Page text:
There’s been some coverage overnight about the security of Windows and whether or not one particular company is reducing its use of Windows. We thought this was a good opportunity to set the record straight.
There is some irony here that is hard to overlook. For starters, check out this story from Mashable a few months ago where it was reported that Yale University had halted their move to Gmail (and their move to Google’s Google Apps for Education package) citing both security and privacy concerns.
The Financial Times article states that:
Windows is known for being more vulnerable to attacks by hackers and more susceptible to computer viruses than other operating systems.
The facts don’t support the assertion.
When it comes to security, even hackers admit we’re doing a better job making our products more secure than anyone else. And it’s not just the hackers; third party influentials and industry leaders like Cisco tell us regularly that our focus and investment continues to surpass others.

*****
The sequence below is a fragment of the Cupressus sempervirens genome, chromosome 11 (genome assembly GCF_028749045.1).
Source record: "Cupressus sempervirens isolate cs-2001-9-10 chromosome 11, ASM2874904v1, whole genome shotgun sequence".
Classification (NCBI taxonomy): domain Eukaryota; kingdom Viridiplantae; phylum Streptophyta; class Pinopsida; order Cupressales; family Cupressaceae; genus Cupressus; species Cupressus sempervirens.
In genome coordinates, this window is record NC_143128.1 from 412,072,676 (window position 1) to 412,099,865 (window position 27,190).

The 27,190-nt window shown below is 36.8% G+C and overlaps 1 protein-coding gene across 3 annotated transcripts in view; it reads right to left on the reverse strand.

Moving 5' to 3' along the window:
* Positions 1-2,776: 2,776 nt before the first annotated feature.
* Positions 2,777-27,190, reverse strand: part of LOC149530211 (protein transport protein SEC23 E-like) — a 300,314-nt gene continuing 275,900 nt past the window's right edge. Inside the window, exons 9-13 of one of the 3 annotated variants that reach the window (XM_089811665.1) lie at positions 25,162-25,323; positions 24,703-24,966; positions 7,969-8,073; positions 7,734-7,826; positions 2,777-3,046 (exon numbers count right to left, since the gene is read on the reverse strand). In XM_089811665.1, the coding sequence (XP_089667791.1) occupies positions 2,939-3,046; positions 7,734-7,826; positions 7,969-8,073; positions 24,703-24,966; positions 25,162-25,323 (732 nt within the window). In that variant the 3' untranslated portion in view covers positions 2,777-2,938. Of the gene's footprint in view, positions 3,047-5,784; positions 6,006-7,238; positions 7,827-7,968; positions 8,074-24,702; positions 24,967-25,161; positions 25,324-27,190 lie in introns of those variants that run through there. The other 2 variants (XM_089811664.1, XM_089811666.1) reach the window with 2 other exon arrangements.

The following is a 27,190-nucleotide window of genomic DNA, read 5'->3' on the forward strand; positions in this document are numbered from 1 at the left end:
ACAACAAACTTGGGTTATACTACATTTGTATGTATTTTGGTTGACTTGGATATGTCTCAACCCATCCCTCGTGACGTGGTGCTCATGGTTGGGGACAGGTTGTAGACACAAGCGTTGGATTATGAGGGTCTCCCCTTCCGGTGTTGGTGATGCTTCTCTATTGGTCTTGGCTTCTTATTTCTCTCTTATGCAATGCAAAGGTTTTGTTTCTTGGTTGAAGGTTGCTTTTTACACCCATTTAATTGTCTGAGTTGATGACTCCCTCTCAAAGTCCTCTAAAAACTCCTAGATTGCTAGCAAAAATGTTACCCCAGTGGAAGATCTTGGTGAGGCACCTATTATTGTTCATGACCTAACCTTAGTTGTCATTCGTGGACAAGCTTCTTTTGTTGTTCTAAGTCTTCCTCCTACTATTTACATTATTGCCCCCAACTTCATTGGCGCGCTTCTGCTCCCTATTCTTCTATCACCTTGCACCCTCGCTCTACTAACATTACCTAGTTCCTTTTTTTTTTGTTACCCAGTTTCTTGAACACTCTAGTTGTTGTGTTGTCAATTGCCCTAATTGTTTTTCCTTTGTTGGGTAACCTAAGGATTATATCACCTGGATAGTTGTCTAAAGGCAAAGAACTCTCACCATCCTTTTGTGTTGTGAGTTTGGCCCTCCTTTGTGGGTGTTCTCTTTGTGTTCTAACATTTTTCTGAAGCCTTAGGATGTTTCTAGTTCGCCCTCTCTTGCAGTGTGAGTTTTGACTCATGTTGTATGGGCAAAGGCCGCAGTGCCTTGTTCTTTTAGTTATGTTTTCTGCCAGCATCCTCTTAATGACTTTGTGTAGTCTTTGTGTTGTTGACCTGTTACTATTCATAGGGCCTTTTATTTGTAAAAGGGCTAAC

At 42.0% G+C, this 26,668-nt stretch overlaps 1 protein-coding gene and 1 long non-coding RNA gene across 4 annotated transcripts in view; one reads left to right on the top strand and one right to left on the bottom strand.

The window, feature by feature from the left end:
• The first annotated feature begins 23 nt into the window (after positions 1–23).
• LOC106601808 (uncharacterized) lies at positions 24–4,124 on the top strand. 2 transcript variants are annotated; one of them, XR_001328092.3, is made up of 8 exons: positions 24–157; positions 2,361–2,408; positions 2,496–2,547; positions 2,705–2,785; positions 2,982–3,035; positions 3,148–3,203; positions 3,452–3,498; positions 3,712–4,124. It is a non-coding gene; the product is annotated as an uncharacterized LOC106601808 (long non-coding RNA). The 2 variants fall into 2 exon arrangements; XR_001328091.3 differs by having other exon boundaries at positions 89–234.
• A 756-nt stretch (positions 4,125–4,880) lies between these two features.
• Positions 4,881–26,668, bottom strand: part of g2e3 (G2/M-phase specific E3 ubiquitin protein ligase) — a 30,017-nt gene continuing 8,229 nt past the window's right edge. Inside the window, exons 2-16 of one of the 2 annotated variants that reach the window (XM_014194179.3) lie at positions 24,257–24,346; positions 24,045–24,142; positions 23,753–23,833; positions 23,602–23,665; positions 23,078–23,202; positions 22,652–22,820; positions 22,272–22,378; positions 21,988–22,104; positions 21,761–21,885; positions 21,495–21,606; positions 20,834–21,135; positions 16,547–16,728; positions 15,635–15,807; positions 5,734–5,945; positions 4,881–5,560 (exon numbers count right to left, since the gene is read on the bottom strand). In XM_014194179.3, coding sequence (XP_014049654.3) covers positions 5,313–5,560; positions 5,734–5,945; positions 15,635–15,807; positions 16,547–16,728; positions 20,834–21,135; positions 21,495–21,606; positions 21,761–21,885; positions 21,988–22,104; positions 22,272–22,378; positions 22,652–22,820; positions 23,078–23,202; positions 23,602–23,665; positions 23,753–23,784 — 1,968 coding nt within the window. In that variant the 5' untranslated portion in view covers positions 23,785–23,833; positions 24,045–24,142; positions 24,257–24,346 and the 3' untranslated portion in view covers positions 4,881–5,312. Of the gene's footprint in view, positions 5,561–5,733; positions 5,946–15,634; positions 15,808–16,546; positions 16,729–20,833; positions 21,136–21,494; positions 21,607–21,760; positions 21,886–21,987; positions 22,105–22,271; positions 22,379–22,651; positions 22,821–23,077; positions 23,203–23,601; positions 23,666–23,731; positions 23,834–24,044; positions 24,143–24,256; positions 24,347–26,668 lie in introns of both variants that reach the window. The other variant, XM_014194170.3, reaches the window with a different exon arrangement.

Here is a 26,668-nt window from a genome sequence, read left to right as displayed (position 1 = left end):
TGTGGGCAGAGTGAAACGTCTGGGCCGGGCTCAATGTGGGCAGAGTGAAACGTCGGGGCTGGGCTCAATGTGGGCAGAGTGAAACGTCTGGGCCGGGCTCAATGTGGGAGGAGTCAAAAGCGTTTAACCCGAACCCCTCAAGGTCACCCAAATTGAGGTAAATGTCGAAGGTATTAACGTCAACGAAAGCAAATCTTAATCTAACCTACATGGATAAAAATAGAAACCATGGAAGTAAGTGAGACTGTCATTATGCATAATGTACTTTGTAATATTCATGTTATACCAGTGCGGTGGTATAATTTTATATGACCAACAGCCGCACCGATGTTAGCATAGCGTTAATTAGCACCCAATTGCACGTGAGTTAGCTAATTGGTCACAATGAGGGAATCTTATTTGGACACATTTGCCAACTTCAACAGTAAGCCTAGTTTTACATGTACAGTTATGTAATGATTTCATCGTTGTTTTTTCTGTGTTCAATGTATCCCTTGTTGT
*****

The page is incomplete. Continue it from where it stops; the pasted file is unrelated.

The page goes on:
An article today by InfoWorld discusses how Macs are under attack by high-risk malware – the article goes on to ask if this is a future sign of things to come for Apple and security. Microsoft makes the security of our customers a huge priority. Here are some examples of the things we are focused on to help make our customers more secure:
- We ship software and security updates to our customers as soon as possible through Windows Update and Microsoft Update to keep our customers safe.
- We highly recommend our customers enable Automatic Update to ensure they are protected from attacks.
- With Windows 7, we added improvements to BitLocker for disc encryption (we also introduced BitLocker-to-Go for external USB devices), and added enhancements to the built in Windows Firewall for better protection.
- Windows 7 has Parental Controls built in that can be combined with Windows Live Family Safety to create a safer experience on the PC for children.
- Windows 7 comes with Internet Explorer 8 which includes SmartScreen Filter which has proven its success time and time again.
- And Windows 7 also uses Address Space Layout Randomization (ASLR) as well by randomizing data in memory.
For more on Microsoft and our investment in security, I suggest reading the Microsoft Security Development Lifecycle Blog.